Special Report: Brazil’s World Cup and Olympic preparations marred by problems

Brazil-based Damian Kane has told takefootball of the problems Brazil are facing as they prepare to stage the two biggest events in the sporting world.

To say it has been a bad few weeks for the Brazilian authorities regarding their preparations for next year’s World Cup and the 2016 Olympic games is a bit of an understatement.

In the early hours of 3 March, special police forces along with Military and Navy personnel successfully occupied two more Favelas in the north of Rio de Janeiro as part of an ongoing security operation called “Pacification”.

Authorities are trying to regain control of these areas that have been left in the hands of drug dealers and establish a police presence in the communities to improve security ahead of the impending mega events. The operation was heralded as a success with no shots being fired during the occupation of the Barreira do Vasco and Caju favelas, both of which are close in proximity to the main road from the cities international airport to the city centre and the tourist hotspots of Ipanema and Copacabana.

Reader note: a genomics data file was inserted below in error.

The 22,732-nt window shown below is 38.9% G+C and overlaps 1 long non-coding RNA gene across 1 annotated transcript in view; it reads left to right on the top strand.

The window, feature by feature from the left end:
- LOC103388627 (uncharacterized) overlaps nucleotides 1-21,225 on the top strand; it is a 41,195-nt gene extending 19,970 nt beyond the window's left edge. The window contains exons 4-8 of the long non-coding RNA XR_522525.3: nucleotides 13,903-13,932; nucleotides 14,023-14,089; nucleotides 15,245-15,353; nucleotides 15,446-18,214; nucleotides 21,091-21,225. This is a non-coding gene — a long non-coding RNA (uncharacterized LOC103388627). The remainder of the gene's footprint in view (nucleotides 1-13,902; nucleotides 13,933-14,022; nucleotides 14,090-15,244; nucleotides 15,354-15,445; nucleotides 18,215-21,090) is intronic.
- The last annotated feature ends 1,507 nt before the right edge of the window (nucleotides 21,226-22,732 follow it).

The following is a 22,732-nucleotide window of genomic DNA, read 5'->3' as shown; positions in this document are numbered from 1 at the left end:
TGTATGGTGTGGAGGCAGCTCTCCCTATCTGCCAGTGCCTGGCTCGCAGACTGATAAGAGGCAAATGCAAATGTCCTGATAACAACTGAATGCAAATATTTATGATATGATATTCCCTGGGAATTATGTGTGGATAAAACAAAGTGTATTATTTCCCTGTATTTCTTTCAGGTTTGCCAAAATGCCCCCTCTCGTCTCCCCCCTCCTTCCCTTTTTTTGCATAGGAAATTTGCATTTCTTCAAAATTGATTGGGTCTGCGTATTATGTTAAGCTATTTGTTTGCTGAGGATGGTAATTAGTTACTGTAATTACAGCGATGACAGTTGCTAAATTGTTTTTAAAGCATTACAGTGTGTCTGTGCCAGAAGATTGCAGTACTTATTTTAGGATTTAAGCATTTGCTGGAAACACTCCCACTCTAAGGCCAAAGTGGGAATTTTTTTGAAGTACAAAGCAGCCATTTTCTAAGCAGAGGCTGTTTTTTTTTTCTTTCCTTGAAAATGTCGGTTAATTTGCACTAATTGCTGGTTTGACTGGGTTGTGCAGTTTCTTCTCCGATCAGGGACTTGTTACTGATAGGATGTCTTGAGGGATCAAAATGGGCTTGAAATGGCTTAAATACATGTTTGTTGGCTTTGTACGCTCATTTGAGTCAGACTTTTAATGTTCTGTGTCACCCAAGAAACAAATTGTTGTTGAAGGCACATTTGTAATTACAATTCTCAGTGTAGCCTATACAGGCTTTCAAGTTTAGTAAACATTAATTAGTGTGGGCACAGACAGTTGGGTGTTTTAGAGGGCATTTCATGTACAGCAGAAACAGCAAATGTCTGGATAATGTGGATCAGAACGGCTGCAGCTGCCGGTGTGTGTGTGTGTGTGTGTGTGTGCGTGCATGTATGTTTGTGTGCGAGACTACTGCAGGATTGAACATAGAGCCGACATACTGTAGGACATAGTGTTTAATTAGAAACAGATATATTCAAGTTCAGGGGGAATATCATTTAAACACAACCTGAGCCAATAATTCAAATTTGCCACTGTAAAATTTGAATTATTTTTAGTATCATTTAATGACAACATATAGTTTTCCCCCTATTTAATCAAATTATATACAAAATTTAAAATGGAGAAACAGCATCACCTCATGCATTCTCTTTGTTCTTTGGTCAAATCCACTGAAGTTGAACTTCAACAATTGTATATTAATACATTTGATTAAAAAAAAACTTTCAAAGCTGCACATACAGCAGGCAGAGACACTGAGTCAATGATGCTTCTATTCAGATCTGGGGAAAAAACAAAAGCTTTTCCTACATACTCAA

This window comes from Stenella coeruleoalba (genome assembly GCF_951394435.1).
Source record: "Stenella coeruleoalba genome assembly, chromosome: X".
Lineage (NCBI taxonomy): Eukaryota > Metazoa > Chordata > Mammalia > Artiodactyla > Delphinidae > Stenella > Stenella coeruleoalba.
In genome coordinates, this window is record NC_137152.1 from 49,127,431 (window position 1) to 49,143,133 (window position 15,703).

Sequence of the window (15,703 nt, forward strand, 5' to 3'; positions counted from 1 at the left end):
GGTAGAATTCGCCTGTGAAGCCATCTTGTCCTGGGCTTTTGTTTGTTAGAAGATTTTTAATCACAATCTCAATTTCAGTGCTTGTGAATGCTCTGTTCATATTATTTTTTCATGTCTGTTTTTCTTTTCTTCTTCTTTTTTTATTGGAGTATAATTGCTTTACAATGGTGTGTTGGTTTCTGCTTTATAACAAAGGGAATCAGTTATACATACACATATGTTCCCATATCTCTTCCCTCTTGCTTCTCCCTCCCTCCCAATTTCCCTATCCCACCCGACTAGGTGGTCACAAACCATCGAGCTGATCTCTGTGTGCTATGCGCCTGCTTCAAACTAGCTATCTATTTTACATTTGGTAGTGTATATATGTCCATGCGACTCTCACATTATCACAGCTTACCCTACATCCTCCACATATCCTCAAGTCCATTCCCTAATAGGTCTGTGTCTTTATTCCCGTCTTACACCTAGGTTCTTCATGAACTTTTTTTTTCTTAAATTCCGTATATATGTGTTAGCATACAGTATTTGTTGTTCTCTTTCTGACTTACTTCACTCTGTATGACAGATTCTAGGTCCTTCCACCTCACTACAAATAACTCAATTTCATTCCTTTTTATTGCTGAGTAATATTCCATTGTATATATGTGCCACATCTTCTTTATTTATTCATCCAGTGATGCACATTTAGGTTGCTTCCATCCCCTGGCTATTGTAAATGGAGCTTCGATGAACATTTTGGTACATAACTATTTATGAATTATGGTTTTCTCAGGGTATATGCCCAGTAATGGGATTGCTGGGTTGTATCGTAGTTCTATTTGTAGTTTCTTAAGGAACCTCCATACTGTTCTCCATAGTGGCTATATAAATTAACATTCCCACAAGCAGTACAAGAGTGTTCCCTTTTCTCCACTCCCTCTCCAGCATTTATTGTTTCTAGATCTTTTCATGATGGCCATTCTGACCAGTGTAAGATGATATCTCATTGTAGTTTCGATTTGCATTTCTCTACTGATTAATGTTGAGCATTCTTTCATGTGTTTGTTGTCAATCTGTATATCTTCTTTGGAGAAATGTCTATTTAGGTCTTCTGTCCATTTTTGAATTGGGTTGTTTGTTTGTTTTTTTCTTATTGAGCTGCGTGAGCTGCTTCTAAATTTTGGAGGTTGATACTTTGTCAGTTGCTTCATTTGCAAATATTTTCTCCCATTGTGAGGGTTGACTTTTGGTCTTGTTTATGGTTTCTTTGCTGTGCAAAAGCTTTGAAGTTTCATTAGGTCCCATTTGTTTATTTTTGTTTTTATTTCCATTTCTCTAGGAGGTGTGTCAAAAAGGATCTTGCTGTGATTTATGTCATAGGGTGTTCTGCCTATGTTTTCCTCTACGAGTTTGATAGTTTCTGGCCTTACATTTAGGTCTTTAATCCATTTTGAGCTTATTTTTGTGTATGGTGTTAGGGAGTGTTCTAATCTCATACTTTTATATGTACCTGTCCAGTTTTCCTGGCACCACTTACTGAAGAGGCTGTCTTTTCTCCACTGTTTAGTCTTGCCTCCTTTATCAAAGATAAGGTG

Since then it would seem that the authorities have been lurching from one setback to another, the latest being the brutal abduction of two tourists. The couple were subjected to a six-hour ordeal after taking a local minibus in Copacabana during which they were handcuffed, beaten, robbed and the female repeatedly raped. Police have made three arrests in an attack that has shocked the city.

Since the publicity surrounding the attack, six more people have come forward after allegedly being assaulted and robbed in similar incidents. One, a 21-year-old Brazilian woman, claims to have been held and raped on 23 March after boarding the same van.

Tourist police chief Alexandre Braga has tried to reassure the public and possible visitors that this is an isolated attack, saying: “This is a crime that shames Rio but the arrests were made quickly, This case is not usual in the city.” However, this type of headline will be seen as damaging to the city as it is trying to improve its image as a safe and secure place to visit ahead of the world cup next year.

This comes just a week after serious questions are being asked over the police handling of an eviction that took place at an indigenous museum situated next to the nearly completed Maracana Stadium that will host the final of the World Cup next year and the opening and closing ceremonies of the Olympics two years later.

The museum that has been at the centre of a long drawn out legal battle is to be flattened as part of the refurbishments to the stadium to make way for a parking area and commercial centre. The museum closed in 1977, however Indian families had lived inside the complex for around 10 years in homes they had built on the site. As police in riot gear entered the complex to forcefully remove the occupants scenes turned ugly and the police resorted to the use of tear gas, pepper spray and rubber bullets to push back crowds of protesters who had gathered in support of the families.